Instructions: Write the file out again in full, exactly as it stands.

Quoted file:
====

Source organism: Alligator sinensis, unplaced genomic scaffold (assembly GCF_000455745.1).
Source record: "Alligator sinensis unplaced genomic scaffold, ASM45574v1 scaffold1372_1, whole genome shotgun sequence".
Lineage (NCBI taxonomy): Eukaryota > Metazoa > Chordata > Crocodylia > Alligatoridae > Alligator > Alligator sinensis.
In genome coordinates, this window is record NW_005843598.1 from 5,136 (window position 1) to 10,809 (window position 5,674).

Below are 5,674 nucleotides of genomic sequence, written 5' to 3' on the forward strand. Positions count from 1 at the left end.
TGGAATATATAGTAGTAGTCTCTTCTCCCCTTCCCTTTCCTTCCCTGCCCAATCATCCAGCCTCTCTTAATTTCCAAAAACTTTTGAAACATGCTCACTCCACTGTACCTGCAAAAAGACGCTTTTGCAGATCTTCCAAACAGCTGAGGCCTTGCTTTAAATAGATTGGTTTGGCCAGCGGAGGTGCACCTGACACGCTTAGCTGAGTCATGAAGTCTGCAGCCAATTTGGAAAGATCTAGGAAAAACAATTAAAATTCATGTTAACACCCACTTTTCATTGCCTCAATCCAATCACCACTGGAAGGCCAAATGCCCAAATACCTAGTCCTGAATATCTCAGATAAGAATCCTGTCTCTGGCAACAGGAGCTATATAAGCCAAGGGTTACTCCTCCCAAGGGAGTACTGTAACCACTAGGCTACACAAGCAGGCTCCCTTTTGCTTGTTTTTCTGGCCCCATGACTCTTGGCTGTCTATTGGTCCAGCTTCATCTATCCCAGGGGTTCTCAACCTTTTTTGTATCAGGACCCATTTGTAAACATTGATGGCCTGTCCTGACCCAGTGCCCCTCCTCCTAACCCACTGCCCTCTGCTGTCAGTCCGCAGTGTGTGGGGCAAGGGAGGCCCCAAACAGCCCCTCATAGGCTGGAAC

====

Source organism: Alligator sinensis, unplaced genomic scaffold (assembly GCF_000455745.1).
Source record: "Alligator sinensis unplaced genomic scaffold, ASM45574v1 scaffold1372_1, whole genome shotgun sequence".
Lineage (NCBI taxonomy): Eukaryota > Metazoa > Chordata > Crocodylia > Alligatoridae > Alligator > Alligator sinensis.
In genome coordinates, this window is record NW_005843598.1 from 5,136 (window position 1) to 10,809 (window position 5,674).

Below are 5,674 nucleotides of genomic sequence, written 5' to 3' on the forward strand. Positions count from 1 at the left end.
TGGAATATATAGTAGTAGTCTCTTCTCCCCTTCCCTTTCCTTCCCTGCCCAATCATCCAGCCTCTCTTAATTTCCAAAAACTTTTGAAACATGCTCACTCCACTGTACCTGCAAAAAGACGCTTTTGCAGATCTTCCAAACAGCTGAGGCCTTGCTTTAAATAGATTGGTTTGGCCAGCGGAGGTGCACCTGACACGCTTAGCTGAGTCATGAAGTCTGCAGCCAATTTGGAAAGATCTAGGAAAAACAATTAAAATTCATGTTAACACCCACTTTTCATTGCCTCAATCCAATCACCACTGGAAGGCCAAATGCCCAAATACCTAGTCCTGAATATCTCAGATAAGAATCCTGTCTCTGGCAACAGGAGCTATATAAGCCAAGGGTTACTCCTCCCAAGGGAGTACTGTAACCACTAGGCTACACAAGCAGGCTCCCTTTTGCTTGTTTTTCTGGCCCCATGACTCTTGGCTGTCTATTGGTCCAGCTTCATCTATCCCAGGGGTTCTCAACCTTTTTTGTATCAGGACCCATTTGTAAACATTGATGGCCTGTCCTGACCCAGTGCCCCTCCTCCTAACCCACTGCCCTCTGCTGTCAGTCCGCAGTGTGTGGGGCAAGGGAGGCCCCAAACAGCCCCTCATAGGCTGGAAC